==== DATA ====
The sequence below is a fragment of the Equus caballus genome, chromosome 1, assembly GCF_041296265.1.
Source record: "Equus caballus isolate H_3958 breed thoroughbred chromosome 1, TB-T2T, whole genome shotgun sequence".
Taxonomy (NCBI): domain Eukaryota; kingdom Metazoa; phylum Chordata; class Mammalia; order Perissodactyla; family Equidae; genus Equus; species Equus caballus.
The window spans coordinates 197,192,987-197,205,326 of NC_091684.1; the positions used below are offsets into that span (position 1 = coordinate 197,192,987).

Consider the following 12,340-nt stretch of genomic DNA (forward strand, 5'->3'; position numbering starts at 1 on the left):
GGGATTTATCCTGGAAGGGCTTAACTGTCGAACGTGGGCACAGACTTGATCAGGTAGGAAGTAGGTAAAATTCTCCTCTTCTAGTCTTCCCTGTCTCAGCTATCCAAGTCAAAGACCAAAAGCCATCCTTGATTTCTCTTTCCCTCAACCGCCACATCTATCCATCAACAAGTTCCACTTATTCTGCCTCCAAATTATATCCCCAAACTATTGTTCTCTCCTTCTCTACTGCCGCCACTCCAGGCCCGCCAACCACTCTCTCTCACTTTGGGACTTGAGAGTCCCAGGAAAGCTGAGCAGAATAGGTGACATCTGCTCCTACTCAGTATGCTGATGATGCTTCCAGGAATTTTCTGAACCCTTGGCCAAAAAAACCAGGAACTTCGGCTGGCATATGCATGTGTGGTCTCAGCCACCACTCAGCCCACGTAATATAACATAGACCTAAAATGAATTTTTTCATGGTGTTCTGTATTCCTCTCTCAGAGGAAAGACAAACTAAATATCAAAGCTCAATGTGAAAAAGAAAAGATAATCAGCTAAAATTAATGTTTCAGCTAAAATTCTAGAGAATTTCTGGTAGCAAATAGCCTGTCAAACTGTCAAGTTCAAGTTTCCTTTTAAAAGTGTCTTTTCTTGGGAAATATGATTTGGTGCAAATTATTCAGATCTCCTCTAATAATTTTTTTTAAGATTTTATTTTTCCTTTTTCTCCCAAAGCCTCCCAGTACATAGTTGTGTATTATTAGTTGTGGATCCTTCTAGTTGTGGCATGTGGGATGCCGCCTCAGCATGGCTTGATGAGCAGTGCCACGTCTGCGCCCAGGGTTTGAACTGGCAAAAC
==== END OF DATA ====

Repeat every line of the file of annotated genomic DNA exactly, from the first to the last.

The sequence below is a fragment of the Equus caballus genome, chromosome 1, assembly GCF_041296265.1.
Source record: "Equus caballus isolate H_3958 breed thoroughbred chromosome 1, TB-T2T, whole genome shotgun sequence".
Taxonomy (NCBI): domain Eukaryota; kingdom Metazoa; phylum Chordata; class Mammalia; order Perissodactyla; family Equidae; genus Equus; species Equus caballus.
The window spans coordinates 197,192,987-197,205,326 of NC_091684.1; the positions used below are offsets into that span (position 1 = coordinate 197,192,987).

Consider the following 12,340-nt stretch of genomic DNA (forward strand, 5'->3'; position numbering starts at 1 on the left):
GGGATTTATCCTGGAAGGGCTTAACTGTCGAACGTGGGCACAGACTTGATCAGGTAGGAAGTAGGTAAAATTCTCCTCTTCTAGTCTTCCCTGTCTCAGCTATCCAAGTCAAAGACCAAAAGCCATCCTTGATTTCTCTTTCCCTCAACCGCCACATCTATCCATCAACAAGTTCCACTTATTCTGCCTCCAAATTATATCCCCAAACTATTGTTCTCTCCTTCTCTACTGCCGCCACTCCAGGCCCGCCAACCACTCTCTCTCACTTTGGGACTTGAGAGTCCCAGGAAAGCTGAGCAGAATAGGTGACATCTGCTCCTACTCAGTATGCTGATGATGCTTCCAGGAATTTTCTGAACCCTTGGCCAAAAAAACCAGGAACTTCGGCTGGCATATGCATGTGTGGTCTCAGCCACCACTCAGCCCACGTAATATAACATAGACCTAAAATGAATTTTTTCATGGTGTTCTGTATTCCTCTCTCAGAGGAAAGACAAACTAAATATCAAAGCTCAATGTGAAAAAGAAAAGATAATCAGCTAAAATTAATGTTTCAGCTAAAATTCTAGAGAATTTCTGGTAGCAAATAGCCTGTCAAACTGTCAAGTTCAAGTTTCCTTTTAAAAGTGTCTTTTCTTGGGAAATATGATTTGGTGCAAATTATTCAGATCTCCTCTAATAATTTTTTTTAAGATTTTATTTTTCCTTTTTCTCCCAAAGCCTCCCAGTACATAGTTGTGTATTATTAGTTGTGGATCCTTCTAGTTGTGGCATGTGGGATGCCGCCTCAGCATGGCTTGATGAGCAGTGCCACGTCTGCGCCCAGGGTTTGAACTGGCAAAAC